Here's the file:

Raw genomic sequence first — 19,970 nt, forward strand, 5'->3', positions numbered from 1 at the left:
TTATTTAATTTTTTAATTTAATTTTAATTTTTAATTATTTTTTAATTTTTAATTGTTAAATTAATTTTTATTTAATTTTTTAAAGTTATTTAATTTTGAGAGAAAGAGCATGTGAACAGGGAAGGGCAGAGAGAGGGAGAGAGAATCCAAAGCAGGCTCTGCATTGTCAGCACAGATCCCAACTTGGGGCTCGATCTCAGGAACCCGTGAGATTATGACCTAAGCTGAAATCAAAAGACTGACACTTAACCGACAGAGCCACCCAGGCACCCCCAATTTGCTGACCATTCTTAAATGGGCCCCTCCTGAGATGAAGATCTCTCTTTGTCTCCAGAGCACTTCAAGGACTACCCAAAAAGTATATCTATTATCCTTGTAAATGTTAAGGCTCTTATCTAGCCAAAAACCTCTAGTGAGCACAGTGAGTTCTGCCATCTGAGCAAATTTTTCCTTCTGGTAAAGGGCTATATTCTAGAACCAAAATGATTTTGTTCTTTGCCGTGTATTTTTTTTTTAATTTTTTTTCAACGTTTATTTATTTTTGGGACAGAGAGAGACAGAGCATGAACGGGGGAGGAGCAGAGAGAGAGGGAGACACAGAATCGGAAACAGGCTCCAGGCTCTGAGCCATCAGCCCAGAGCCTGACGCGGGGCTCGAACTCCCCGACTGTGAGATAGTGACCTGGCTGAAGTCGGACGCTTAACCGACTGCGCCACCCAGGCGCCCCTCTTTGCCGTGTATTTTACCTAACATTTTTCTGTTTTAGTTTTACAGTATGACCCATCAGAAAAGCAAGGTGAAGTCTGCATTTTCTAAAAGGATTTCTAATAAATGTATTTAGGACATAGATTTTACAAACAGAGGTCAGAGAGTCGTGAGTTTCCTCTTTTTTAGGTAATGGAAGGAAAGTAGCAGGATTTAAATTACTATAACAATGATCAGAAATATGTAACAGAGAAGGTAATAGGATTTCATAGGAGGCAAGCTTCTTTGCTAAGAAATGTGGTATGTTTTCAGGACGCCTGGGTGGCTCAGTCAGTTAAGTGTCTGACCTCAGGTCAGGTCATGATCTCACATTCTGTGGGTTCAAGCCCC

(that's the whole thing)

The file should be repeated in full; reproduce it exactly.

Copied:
Raw genomic sequence first — 19,970 nt, forward strand, 5'->3', positions numbered from 1 at the left:
TTATTTAATTTTTTAATTTAATTTTAATTTTTAATTATTTTTTAATTTTTAATTGTTAAATTAATTTTTATTTAATTTTTTAAAGTTATTTAATTTTGAGAGAAAGAGCATGTGAACAGGGAAGGGCAGAGAGAGGGAGAGAGAATCCAAAGCAGGCTCTGCATTGTCAGCACAGATCCCAACTTGGGGCTCGATCTCAGGAACCCGTGAGATTATGACCTAAGCTGAAATCAAAAGACTGACACTTAACCGACAGAGCCACCCAGGCACCCCCAATTTGCTGACCATTCTTAAATGGGCCCCTCCTGAGATGAAGATCTCTCTTTGTCTCCAGAGCACTTCAAGGACTACCCAAAAAGTATATCTATTATCCTTGTAAATGTTAAGGCTCTTATCTAGCCAAAAACCTCTAGTGAGCACAGTGAGTTCTGCCATCTGAGCAAATTTTTCCTTCTGGTAAAGGGCTATATTCTAGAACCAAAATGATTTTGTTCTTTGCCGTGTATTTTTTTTTTAATTTTTTTTCAACGTTTATTTATTTTTGGGACAGAGAGAGACAGAGCATGAACGGGGGAGGAGCAGAGAGAGAGGGAGACACAGAATCGGAAACAGGCTCCAGGCTCTGAGCCATCAGCCCAGAGCCTGACGCGGGGCTCGAACTCCCCGACTGTGAGATAGTGACCTGGCTGAAGTCGGACGCTTAACCGACTGCGCCACCCAGGCGCCCCTCTTTGCCGTGTATTTTACCTAACATTTTTCTGTTTTAGTTTTACAGTATGACCCATCAGAAAAGCAAGGTGAAGTCTGCATTTTCTAAAAGGATTTCTAATAAATGTATTTAGGACATAGATTTTACAAACAGAGGTCAGAGAGTCGTGAGTTTCCTCTTTTTTAGGTAATGGAAGGAAAGTAGCAGGATTTAAATTACTATAACAATGATCAGAAATATGTAACAGAGAAGGTAATAGGATTTCATAGGAGGCAAGCTTCTTTGCTAAGAAATGTGGTATGTTTTCAGGACGCCTGGGTGGCTCAGTCAGTTAAGTGTCTGACCTCAGGTCAGGTCATGATCTCACATTCTGTGGGTTCAAGCCCC